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Thursday, November 3 • 9:00am - 9:25am
Beyond the Textbook: Student Performance in an Anatomy and Physiology Lab with an OER and a Traditionally Published Lab Manual

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Data on textbook costs reveals hard science courses have the highest per-book cost of any discipline (Kopf, 2015). These costs are further compounded by additional expenditures students in these courses must incur such as lab fees, equipment costs, and lab manuals. Given in hard science courses, almost 30 percent of students do not purchase the textbook (Schick & Marklein, 2013), this can contribute to the high withdrawal and failure rates observed in these courses (Chen & Soldner, 2013).
One option to help mitigate these costs is to focus on open educational resources (OER); OER represent a resource that can be shared at no cost, where content is freely available and open for use via public domain or an open license. OpenStax College has been a main facilitator in the creation and distribution of open peer-reviewed textbooks, especially for introductory courses in the hard sciences. While this is a strong first step, it does not address the additional costs faced by students, particularly with associated lab manuals, which can average $150 per lab.

This presentation focuses on the learning outcomes and student perceptions associated with a new, open lab manual developed to pair with the current OpenStax Anatomy and Physiology textbook. This lab manual was developed and will be piloted in both lab sections of the anatomy and physiology course sequence at the University of Georgia with 160 undergraduate students in Summer 2016.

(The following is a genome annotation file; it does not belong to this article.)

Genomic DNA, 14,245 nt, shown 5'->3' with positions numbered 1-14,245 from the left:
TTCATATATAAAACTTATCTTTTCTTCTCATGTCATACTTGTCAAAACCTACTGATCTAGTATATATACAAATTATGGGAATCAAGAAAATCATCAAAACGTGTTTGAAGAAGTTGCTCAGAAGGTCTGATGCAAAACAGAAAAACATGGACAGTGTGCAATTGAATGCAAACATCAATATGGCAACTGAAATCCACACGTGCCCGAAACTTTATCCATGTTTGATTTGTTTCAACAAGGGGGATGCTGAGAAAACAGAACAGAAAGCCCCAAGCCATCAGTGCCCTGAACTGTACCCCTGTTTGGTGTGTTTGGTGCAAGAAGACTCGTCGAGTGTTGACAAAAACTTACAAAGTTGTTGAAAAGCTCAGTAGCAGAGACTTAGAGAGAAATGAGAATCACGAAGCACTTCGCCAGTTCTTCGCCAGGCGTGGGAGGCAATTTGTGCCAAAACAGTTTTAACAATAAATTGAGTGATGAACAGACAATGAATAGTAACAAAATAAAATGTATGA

For this study, students will be randomly assigned within their lab section to using the open lab manual or the traditionally published lab manual. The university department is covering the cost of the traditionally published lab manual for the purposes of this study to assure all students receive no-cost learning materials. By using the randomized design within the lab sections, differences between the teaching assistants should be mitigated.

This presentation details the results of this initial lab manual implementation by addressing the following:

- How did students perceive the quality of the open lab manual versus a traditional lab manual at the beginning of the semester versus the end of the semester?

- Was there a difference in lab performance (class final course average, number of students receiving a C or better) between students who used the open lab manual and students in past semesters who used a traditional text?

At the end of the summer semester, data is expected to show that while students may have had hesitations or quality concerns regarding the OER at the beginning of the term, these were mitigated over the course of the semester. Data is also expected to reveal there were no student performance differences between the groups using the OER versus the groups using the traditional lab manual. The goal is that this study would offer a compelling case for both the implementation of OER as the primary learning material in hard science courses, as well as for the development of accompanying lab manuals to continue to decrease costs for students and increase retention in hard science programs.


Deanna Cozart

Coordinator of Open Educational Resources, The University of Georgia

Thursday November 3, 2016 9:00am - 9:25am EDT